January 25, 2011
Toronto Star Op Ed piece by Jack Gibbons, Ontario Clean Air Alliance
Hey buddy, want to buy a used nuclear company? Sure, there’s a huge pile of debt under the hood and nobody will buy its products without massive taxpayer handouts, but there might be a few miles left in fixing crumbling reactors in Ontario and if it could ever get that New Brunswick job finished that would be one less anchor tied to the back bumper…
Sometimes, it seems like our politicians are intent on dragging our electricity system back to the 1950s, when now laughable claims about “too cheap to meter” nuclear power were all the rage. Nostalgia is one thing, but the reality is that we have a huge array of cheaper options that don’t come with that all that nasty baggage of million-year-active radioactive waste and being a giant bull’s eye for terrorists.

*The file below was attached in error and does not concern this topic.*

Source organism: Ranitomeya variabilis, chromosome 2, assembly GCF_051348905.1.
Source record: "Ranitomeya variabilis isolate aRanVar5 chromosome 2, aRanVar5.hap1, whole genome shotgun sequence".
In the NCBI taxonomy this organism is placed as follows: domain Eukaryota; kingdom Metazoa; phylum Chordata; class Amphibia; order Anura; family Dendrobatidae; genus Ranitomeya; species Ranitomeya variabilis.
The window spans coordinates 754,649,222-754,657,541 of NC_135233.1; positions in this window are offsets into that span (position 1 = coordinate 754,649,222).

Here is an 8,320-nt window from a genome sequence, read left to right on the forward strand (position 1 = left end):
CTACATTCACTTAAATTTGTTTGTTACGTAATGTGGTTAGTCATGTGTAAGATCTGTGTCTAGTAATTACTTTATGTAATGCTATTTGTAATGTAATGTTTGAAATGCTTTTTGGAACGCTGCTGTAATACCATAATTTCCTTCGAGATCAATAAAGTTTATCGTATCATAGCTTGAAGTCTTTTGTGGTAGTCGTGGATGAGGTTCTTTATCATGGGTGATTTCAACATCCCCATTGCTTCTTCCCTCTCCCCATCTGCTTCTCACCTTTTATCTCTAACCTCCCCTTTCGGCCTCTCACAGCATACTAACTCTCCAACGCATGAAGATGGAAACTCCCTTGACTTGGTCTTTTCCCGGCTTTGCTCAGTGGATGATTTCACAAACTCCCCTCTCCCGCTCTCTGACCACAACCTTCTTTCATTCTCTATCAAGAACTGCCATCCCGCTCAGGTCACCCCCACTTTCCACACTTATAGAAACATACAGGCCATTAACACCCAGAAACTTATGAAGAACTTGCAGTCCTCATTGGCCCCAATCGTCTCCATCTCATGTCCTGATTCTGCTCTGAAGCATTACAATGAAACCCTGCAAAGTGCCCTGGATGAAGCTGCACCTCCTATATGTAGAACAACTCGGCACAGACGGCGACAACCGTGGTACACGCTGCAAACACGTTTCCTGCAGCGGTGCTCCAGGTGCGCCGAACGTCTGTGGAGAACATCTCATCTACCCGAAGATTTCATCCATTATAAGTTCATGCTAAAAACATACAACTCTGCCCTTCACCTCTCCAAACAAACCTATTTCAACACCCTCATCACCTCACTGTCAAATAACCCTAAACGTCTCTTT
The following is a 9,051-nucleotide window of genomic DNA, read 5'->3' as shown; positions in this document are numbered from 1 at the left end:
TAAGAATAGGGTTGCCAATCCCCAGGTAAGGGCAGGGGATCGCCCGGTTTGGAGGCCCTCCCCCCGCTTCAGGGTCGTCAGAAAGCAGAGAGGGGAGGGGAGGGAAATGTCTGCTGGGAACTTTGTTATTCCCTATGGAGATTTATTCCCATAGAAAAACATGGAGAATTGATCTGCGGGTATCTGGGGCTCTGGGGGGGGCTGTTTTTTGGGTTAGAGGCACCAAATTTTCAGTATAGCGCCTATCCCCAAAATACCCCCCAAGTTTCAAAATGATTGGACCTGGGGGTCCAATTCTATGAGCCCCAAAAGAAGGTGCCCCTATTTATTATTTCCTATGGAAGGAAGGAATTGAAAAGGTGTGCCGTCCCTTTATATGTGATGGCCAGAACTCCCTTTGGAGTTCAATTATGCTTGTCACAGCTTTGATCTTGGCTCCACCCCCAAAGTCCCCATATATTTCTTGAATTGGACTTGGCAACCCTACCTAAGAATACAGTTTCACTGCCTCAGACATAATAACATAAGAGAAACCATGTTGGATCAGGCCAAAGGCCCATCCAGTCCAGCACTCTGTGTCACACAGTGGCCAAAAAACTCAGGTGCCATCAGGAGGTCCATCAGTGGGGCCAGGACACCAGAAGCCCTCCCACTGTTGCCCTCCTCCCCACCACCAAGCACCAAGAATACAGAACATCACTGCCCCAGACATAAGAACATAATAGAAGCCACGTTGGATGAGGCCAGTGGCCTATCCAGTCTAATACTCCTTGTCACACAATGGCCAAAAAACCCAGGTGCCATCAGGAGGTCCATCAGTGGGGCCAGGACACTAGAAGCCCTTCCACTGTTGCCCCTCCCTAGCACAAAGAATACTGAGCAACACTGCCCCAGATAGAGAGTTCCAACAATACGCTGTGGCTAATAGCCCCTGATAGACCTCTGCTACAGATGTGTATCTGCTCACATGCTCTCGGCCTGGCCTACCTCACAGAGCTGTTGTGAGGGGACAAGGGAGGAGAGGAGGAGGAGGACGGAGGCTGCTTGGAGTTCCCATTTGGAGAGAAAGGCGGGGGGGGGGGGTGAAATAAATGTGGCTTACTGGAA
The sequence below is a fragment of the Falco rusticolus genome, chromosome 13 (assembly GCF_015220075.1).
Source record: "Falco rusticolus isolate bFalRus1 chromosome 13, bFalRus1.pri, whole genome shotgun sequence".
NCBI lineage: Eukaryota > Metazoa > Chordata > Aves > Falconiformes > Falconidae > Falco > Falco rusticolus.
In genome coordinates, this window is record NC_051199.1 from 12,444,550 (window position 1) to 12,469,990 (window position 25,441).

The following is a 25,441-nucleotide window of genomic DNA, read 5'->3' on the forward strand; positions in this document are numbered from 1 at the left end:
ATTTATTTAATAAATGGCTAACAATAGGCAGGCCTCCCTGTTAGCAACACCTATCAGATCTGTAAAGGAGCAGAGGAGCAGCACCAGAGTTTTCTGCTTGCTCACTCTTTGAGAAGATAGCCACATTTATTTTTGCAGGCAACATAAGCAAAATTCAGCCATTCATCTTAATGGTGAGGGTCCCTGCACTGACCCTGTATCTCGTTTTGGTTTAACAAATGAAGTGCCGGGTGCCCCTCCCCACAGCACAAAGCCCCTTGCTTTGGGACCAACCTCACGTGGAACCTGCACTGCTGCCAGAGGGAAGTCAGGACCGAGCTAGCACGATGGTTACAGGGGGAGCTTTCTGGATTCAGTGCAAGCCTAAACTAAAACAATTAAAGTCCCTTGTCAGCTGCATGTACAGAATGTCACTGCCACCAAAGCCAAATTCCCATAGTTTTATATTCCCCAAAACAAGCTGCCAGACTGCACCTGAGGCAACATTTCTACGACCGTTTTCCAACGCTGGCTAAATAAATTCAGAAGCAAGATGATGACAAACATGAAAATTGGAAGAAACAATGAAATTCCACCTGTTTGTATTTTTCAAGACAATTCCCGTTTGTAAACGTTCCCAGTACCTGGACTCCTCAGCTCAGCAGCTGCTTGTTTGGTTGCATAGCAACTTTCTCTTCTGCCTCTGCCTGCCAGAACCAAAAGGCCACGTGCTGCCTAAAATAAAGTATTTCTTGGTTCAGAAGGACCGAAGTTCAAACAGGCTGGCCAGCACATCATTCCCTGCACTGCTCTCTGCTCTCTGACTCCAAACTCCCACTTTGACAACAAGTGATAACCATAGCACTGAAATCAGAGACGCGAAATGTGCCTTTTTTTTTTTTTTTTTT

Let’s move on and finish the job of building a clean, modern electricity system in Ontario.
Toronto Star Editorial
Is Canada prepared to let our nuclear industry wither away, along with the $6.6 billion and 30,000 jobs it generates directly for the economy?
ACTION: Please write a letter to the editor of the Toronto Star. Tell them what you think – should Canadian taxpayers continue to subsidize our AECL boondoogle? email@example.com
Ontario is planning to spend $36 billion to build new reactors at the Darlington nuclear station just east of Toronto. This plan drains funding from affordable green energy and creates radioactive waste, emissions and increased risk of accidents. Let’s make Ontario 100% renewable! Investing in a diverse mix of conservation and efficiency combined with wind, solar, and hydro electric generation allows lets us avoid the long-term danger and expense of risky nuclear. Excellent resources here: